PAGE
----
We are born into this world as cute little savages. After enough little bumps in the road we become civilized. We fit into our culture. We prosper. We die. We have, in general, no control over our birth or our death. Things happen. Cultural norms prevail. We are the fleeting carriers of an evolving stream of life.
China has recently relaxed the one-child per family rule. The old Hawaiian practice of placing a newborn, able to spend the night without feeding, in a temple basket has been discontinued. (If the child was not present in the morning it either had been selected for royal treatment or over the edge.) The child had no say in these practices of population control to prevent political unrest or starvation.
Death is a different matter. Birth is still one thing, one event (biologically); there is a second spiritual event in many cultures. Death is many things (physical, mental, and spiritual). We can plan for our death so we can live without fear.
Things happen. Many people just die. My dad just died, after a cup of coffee in the middle of the night. My wife’s dad also died suddenly. Our mothers both spent time in nursing homes. My wife’s mother was most upset to learn she had been resuscitated at the hospital, “Now I have to die again.” When she did die, it was suddenly, just after getting up into a chair for breakfast.
My mother was also concerned about remaining alive under the conditions she found herself. My wife and I were on the shift when she did die; each breath a bit weaker, each breath with lower blood oxygen concentration - - then total silence in the room.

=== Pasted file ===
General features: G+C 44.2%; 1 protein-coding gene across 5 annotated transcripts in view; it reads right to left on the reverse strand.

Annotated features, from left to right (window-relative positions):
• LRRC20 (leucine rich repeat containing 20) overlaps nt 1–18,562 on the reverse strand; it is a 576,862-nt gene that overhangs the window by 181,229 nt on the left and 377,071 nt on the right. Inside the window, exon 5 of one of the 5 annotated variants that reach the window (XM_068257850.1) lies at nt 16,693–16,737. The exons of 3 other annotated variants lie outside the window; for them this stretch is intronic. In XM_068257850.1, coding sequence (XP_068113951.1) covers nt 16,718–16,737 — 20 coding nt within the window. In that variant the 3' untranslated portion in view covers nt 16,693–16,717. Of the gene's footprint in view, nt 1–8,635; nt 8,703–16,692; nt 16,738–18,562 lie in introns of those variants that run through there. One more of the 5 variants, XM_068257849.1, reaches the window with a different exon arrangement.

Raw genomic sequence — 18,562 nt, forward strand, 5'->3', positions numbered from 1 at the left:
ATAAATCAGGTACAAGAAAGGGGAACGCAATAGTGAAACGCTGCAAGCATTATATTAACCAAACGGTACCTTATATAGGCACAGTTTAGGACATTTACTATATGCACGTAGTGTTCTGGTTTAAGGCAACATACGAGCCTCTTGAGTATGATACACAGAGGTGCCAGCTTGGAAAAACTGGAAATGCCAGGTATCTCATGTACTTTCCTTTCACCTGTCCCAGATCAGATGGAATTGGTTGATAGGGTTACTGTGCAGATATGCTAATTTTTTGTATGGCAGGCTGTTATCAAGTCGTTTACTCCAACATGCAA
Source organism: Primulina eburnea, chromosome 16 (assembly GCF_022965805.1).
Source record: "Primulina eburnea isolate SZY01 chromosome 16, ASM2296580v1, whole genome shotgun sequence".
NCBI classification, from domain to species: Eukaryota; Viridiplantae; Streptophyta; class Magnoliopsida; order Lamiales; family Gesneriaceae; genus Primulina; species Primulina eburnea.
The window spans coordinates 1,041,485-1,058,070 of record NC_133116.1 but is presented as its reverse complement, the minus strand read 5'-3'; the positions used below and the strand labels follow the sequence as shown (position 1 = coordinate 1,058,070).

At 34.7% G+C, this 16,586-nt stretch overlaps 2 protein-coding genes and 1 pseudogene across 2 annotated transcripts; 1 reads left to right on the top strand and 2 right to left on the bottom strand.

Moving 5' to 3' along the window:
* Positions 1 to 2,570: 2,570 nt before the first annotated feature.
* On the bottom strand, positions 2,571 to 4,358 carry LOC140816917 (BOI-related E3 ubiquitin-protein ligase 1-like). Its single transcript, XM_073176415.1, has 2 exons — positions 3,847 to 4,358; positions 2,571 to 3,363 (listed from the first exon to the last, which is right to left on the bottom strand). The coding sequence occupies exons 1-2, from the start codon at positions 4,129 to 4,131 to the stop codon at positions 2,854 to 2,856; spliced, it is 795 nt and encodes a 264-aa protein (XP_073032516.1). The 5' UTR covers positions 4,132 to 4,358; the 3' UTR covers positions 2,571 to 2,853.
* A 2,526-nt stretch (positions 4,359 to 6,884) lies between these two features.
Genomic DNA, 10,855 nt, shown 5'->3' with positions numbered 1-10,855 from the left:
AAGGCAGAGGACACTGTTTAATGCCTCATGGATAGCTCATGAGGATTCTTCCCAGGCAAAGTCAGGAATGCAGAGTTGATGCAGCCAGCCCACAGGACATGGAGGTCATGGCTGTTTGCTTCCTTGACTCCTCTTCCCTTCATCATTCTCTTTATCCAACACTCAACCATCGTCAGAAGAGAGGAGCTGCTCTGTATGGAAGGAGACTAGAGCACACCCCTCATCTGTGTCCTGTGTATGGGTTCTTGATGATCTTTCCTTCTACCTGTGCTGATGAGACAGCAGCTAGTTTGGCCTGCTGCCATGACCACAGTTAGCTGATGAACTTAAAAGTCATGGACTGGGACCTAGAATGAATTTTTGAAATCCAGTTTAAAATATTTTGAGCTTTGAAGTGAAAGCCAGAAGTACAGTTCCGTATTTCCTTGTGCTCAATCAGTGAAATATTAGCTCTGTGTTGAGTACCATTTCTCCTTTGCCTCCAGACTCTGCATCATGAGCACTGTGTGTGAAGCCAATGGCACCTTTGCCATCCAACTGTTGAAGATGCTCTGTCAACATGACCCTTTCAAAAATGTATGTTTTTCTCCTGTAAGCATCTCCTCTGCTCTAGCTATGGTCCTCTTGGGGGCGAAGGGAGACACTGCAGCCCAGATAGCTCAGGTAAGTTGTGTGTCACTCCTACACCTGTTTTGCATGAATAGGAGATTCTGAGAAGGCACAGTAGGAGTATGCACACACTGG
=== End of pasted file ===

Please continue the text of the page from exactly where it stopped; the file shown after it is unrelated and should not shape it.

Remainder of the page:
Times have changed. The body-mind-spirit connection has been loosened. [This is difficult to write as now it is not just an academic exercise or an event in the distant future, but for real. Feelings, related to loss and grief, interfere. They have come and gone for the past two years.]
We both have living wills that have been updated as our culture (law and medical practice) changes. We both have selected body donation followed by cremation. So what is left to do?
Do no harm. Support life to the full extent of modern means. Spend more money in the last two weeks of life than in the rest of your entire life has been the cultural norm. There is not enough private or government money to do that now. This practice also ignores the question of, what does it mean to be a human being living in an acceptable environment? This is scary. What should we control and what should be left to things that just happen?
The American Indian and Eskimo both had a practice allowing the elderly to sleep in the cold until death. These people lived in a harsh and unforgiving environment. We, who are not addicted (or part of that culture), do not.
The function of residential care is to promote “life, liberty, and the pursuit of happiness”. It has three levels: independent living, assisted living, and assisted living memory care (secure environment). Skilled nursing in a hospital (short term) or in a nursing home (long term) make up a fourth level.
One can die suddenly. One can die suddenly at each level of residential care. A problem is produced when the probability of life, liberty and happiness decline to a point that the humanity of the patient or resident has been all but eliminated for an extended period of time. This brings me to the practice of medicine as we are now experiencing it.